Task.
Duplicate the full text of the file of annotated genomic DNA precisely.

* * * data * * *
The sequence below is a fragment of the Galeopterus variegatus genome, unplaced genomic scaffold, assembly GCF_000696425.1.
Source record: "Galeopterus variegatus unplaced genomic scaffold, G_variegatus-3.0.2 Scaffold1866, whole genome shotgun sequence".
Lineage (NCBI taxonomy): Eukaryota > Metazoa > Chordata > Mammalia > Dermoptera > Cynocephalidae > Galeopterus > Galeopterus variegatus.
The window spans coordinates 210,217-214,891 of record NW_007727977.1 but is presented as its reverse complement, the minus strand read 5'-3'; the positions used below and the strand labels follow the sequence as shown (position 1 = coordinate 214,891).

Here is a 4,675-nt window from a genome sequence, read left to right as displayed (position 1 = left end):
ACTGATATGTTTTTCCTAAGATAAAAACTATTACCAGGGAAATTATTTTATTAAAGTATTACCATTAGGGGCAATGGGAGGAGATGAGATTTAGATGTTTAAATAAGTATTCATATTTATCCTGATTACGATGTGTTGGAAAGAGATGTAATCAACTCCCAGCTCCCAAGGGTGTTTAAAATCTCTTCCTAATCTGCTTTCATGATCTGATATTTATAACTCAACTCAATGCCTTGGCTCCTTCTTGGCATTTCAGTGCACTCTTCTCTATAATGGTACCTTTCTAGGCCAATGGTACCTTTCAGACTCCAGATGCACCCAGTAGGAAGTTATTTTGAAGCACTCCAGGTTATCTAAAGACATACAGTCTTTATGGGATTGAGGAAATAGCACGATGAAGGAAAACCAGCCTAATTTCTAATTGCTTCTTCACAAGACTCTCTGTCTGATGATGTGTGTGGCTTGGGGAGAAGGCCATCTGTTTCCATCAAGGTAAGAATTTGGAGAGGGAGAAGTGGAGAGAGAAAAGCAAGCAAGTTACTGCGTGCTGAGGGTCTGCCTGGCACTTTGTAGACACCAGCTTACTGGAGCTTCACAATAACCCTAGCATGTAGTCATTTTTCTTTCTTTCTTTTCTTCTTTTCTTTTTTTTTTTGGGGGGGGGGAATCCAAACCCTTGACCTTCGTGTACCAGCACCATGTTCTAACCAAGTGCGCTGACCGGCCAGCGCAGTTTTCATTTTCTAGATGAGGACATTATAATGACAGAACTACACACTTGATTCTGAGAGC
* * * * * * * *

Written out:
The sequence below is a fragment of the Galeopterus variegatus genome, unplaced genomic scaffold, assembly GCF_000696425.1.
Source record: "Galeopterus variegatus unplaced genomic scaffold, G_variegatus-3.0.2 Scaffold1866, whole genome shotgun sequence".
Lineage (NCBI taxonomy): Eukaryota > Metazoa > Chordata > Mammalia > Dermoptera > Cynocephalidae > Galeopterus > Galeopterus variegatus.
The window spans coordinates 210,217-214,891 of record NW_007727977.1 but is presented as its reverse complement, the minus strand read 5'-3'; the positions used below and the strand labels follow the sequence as shown (position 1 = coordinate 214,891).

Here is a 4,675-nt window from a genome sequence, read left to right as displayed (position 1 = left end):
ACTGATATGTTTTTCCTAAGATAAAAACTATTACCAGGGAAATTATTTTATTAAAGTATTACCATTAGGGGCAATGGGAGGAGATGAGATTTAGATGTTTAAATAAGTATTCATATTTATCCTGATTACGATGTGTTGGAAAGAGATGTAATCAACTCCCAGCTCCCAAGGGTGTTTAAAATCTCTTCCTAATCTGCTTTCATGATCTGATATTTATAACTCAACTCAATGCCTTGGCTCCTTCTTGGCATTTCAGTGCACTCTTCTCTATAATGGTACCTTTCTAGGCCAATGGTACCTTTCAGACTCCAGATGCACCCAGTAGGAAGTTATTTTGAAGCACTCCAGGTTATCTAAAGACATACAGTCTTTATGGGATTGAGGAAATAGCACGATGAAGGAAAACCAGCCTAATTTCTAATTGCTTCTTCACAAGACTCTCTGTCTGATGATGTGTGTGGCTTGGGGAGAAGGCCATCTGTTTCCATCAAGGTAAGAATTTGGAGAGGGAGAAGTGGAGAGAGAAAAGCAAGCAAGTTACTGCGTGCTGAGGGTCTGCCTGGCACTTTGTAGACACCAGCTTACTGGAGCTTCACAATAACCCTAGCATGTAGTCATTTTTCTTTCTTTCTTTTCTTCTTTTCTTTTTTTTTTTGGGGGGGGGGAATCCAAACCCTTGACCTTCGTGTACCAGCACCATGTTCTAACCAAGTGCGCTGACCGGCCAGCGCAGTTTTCATTTTCTAGATGAGGACATTATAATGACAGAACTACACACTTGATTCTGAGAGC